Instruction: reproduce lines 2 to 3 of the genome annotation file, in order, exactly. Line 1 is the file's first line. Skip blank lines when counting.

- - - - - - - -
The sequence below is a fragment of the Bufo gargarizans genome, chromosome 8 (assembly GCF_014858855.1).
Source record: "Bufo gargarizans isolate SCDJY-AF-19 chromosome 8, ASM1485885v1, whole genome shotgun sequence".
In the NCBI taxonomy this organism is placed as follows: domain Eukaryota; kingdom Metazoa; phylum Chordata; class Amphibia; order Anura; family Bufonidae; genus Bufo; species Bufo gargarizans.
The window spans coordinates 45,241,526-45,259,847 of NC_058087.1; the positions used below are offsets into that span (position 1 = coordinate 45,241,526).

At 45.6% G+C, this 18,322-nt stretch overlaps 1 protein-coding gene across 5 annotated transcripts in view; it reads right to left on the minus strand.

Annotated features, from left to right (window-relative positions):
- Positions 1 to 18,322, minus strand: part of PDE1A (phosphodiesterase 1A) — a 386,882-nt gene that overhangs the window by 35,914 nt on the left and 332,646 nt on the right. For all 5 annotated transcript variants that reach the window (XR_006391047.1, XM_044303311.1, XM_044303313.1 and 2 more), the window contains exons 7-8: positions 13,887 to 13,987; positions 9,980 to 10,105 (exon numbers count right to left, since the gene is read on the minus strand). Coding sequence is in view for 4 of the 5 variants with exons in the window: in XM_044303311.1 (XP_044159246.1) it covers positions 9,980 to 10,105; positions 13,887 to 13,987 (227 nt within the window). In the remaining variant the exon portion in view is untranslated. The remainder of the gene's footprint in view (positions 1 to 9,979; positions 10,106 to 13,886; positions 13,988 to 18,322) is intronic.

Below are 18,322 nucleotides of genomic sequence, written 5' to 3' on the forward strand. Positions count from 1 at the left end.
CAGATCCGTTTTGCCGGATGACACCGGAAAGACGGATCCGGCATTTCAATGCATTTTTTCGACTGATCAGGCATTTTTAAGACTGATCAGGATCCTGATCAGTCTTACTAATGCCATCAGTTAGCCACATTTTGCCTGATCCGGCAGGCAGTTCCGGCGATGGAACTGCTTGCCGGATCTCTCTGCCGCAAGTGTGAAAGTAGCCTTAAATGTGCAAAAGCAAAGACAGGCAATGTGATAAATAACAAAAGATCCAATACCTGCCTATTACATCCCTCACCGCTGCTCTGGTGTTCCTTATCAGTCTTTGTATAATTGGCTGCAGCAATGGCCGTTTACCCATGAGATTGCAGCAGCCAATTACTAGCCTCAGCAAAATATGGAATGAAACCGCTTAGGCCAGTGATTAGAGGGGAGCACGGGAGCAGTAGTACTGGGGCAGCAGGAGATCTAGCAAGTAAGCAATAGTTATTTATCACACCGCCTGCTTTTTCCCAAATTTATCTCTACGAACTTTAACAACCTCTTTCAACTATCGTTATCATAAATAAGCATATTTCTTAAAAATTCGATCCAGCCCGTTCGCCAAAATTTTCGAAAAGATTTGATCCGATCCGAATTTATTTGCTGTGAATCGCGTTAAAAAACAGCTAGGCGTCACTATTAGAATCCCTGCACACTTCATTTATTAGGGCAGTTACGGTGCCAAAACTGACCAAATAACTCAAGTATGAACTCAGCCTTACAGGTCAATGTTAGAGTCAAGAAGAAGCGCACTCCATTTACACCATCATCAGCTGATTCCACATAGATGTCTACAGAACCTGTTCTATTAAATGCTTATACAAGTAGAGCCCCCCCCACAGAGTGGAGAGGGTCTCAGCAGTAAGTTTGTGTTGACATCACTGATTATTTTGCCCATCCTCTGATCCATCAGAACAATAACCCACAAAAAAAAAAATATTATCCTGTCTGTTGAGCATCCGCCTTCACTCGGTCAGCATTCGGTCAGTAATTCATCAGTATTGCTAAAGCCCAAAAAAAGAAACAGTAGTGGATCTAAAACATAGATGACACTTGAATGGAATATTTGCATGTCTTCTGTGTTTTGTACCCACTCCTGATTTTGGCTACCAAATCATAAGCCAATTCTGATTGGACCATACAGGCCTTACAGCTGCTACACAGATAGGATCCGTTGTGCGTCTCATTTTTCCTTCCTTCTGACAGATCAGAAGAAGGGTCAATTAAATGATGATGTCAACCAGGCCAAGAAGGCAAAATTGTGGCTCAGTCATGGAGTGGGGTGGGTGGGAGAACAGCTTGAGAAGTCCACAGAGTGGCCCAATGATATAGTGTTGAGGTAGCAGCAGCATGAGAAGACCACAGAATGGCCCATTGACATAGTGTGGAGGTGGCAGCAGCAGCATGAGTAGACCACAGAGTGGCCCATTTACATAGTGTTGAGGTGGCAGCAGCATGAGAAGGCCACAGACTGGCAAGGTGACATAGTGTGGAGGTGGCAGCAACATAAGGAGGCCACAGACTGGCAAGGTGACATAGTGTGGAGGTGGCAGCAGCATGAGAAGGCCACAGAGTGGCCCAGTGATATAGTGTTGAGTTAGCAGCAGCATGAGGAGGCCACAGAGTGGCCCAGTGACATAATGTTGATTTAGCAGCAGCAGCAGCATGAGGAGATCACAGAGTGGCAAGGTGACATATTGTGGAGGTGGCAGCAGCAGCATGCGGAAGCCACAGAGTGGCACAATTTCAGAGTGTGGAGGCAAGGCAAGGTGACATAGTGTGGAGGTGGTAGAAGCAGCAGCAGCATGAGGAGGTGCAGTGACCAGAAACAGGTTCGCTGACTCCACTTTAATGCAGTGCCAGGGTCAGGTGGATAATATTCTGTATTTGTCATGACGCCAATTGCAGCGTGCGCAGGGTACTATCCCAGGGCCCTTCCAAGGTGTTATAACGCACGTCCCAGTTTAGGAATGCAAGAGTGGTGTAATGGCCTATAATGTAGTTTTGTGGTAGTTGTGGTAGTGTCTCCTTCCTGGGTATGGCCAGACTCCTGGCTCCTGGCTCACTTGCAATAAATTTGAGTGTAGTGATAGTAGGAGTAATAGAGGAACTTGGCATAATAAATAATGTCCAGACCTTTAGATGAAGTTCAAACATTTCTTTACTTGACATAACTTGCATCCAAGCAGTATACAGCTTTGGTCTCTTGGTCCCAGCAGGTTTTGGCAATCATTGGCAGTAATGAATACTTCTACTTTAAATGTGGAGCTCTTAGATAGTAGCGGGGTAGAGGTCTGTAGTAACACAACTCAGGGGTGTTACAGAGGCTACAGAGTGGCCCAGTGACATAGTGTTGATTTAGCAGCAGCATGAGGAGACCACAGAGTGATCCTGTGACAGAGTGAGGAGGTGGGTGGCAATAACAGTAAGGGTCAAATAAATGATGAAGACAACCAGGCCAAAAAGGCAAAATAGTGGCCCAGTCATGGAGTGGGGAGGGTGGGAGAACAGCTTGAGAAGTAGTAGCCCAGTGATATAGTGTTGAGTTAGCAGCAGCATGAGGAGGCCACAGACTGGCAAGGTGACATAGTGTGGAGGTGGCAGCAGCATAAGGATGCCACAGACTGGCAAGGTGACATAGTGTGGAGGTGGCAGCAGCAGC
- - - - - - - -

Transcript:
Source record: "Bufo gargarizans isolate SCDJY-AF-19 chromosome 8, ASM1485885v1, whole genome shotgun sequence".
In the NCBI taxonomy this organism is placed as follows: domain Eukaryota; kingdom Metazoa; phylum Chordata; class Amphibia; order Anura; family Bufonidae; genus Bufo; species Bufo gargarizans.